We all knew that November was going to be a tumultuous month (if you hadn't heard, there's an election today). When the polls close and the dust settles, the country could be set on one of a number of starkly different paths. Perhaps because of this uncertainty, President Obama took the opportunity to lift up one of the few truly bipartisan issues by declaring November National Entrepreneurship Month.
On the listicle of “8 Things Every Politician Wants to Talk About,” small businesses are sure to rank at the top near babies and firefighters. And there’s little question why. Entrepreneurs seed innovation, create jobs, and build wealth in communities, factors that make them just as interesting to the growing class of impact investors.
Let’s take a moment to consider the potential roles and opportunities that foundations can embrace in a nation that champions entrepreneurship.
At the Council’s recent Endowments and Finance Summit, Jean Case was one of several speakers to cite a sobering set of statistics – just 3% of venture capital financing in the United States each year goes to women led enterprises and just 1% goes to African American owned enterprises. Furthermore, the vast majority of funds flow to enterprises in coastal hubs – San Francisco, New York, and Boston taking the lion’s share.
That’s part of the impetus behind the Case Foundation’s Faces of Founders campaign, which is looking to change the narrative of how we talk about entrepreneurs in American culture.
With more and more foundations looking to invest for impact – increasingly by supporting start-ups and social enterprises – how do we react to this startling lack of diversity?
The numbers are obviously disappointing, but here’s the thing, that also means there’s a potentially massive pool of underutilized entrepreneurial talent eager to get to work. We have already seen statistics about the material value of diversity in corporate boardrooms and c-suites. A foundation investor that acts with intentionality to find and attract a diverse portfolio of entrepreneurs has the chance to make the same or better financial returns while having a tangible impact on our society.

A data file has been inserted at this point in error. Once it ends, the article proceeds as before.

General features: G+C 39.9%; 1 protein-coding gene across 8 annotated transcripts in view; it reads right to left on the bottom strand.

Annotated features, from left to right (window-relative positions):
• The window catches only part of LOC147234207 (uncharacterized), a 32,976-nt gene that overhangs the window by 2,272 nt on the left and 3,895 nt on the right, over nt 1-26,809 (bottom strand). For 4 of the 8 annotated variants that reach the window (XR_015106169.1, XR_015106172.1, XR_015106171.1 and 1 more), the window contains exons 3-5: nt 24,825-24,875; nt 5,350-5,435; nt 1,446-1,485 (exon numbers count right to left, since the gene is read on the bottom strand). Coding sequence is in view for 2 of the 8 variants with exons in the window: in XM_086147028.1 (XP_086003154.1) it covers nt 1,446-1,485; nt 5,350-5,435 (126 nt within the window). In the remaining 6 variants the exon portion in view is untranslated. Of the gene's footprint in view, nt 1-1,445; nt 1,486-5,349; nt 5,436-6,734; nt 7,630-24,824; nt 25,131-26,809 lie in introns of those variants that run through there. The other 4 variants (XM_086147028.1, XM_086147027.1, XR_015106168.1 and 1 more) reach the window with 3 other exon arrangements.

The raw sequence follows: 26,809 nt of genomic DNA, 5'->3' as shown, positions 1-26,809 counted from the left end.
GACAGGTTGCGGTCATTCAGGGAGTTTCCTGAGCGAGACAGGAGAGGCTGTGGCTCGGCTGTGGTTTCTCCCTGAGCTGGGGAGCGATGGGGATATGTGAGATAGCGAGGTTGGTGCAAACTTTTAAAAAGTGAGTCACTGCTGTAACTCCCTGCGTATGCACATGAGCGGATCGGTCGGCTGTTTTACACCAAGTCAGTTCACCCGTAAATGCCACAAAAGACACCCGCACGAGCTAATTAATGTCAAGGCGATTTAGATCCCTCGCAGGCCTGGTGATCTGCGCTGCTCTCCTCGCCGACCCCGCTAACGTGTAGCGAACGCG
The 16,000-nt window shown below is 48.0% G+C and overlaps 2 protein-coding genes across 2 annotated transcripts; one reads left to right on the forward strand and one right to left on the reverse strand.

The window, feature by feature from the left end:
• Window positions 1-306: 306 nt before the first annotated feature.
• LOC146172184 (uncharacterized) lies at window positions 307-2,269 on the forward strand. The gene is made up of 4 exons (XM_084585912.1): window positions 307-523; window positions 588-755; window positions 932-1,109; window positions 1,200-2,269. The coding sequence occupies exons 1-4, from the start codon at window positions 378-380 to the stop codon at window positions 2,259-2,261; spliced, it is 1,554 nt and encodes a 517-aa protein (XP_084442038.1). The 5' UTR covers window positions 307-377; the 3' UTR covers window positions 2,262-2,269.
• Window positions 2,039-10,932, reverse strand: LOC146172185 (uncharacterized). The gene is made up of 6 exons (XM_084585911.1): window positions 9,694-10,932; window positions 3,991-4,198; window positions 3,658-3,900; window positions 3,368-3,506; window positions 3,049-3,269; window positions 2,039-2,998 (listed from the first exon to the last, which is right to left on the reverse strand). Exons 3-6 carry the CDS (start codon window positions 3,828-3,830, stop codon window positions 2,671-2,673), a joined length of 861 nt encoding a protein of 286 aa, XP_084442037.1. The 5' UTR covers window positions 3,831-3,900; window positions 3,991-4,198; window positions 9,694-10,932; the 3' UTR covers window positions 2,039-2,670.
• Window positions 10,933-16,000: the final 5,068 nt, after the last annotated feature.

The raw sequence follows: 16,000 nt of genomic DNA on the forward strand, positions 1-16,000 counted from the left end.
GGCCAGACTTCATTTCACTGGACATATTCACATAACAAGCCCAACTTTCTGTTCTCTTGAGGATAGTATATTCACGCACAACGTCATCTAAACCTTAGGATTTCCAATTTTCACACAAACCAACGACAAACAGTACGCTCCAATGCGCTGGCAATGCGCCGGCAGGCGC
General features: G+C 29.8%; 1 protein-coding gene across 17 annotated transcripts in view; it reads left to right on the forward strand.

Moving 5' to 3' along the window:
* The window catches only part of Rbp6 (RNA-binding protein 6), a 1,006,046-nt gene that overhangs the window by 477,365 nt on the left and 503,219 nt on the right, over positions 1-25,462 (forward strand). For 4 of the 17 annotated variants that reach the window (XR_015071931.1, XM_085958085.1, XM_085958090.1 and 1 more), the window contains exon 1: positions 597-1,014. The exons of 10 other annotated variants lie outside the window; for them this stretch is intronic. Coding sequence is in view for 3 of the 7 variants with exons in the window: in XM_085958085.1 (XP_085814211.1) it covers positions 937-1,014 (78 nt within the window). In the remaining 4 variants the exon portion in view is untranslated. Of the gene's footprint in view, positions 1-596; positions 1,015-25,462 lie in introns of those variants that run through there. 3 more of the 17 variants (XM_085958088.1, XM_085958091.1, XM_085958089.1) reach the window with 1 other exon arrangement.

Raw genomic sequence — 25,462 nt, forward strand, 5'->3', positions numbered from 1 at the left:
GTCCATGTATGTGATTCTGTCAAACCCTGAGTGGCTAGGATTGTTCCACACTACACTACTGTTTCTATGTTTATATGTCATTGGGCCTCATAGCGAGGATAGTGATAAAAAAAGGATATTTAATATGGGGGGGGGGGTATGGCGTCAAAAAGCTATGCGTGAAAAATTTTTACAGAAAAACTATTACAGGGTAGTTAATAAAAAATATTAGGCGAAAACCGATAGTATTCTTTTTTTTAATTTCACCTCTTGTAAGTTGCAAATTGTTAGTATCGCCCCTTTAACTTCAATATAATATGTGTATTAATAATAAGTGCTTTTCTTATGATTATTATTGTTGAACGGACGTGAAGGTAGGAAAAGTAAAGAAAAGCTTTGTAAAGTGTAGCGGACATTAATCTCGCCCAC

What’s more, the benefits to a community can go far beyond jobs created and tax base raised. The Southwest Initiative Foundation acted to include newly arrived immigrants in its small business lending, investing in outreach and education. The upfront outlay of time and effort yields opportunities to invest in folks like the Hang family of Willmar, Minnesota.
Members of a growing population of Korean descent in the community of 19,000, the family and their neighbors had no access to a Korean grocery. With support from the foundation and local economic development agencies, they could use a small business loan to meet a growing demand, put down roots, and help ensure that every member of the community could envision their piece of the American Dream.
As a foundation, your unicorn investments might not come with billion dollar IPOs, but the benefits can still be great. Let’s take the opportunity to make sure every community has a chance to participate in National Entrepreneurship Month.
John Cochrane is Associate Director, Social Innovation, at the Council on Foundations.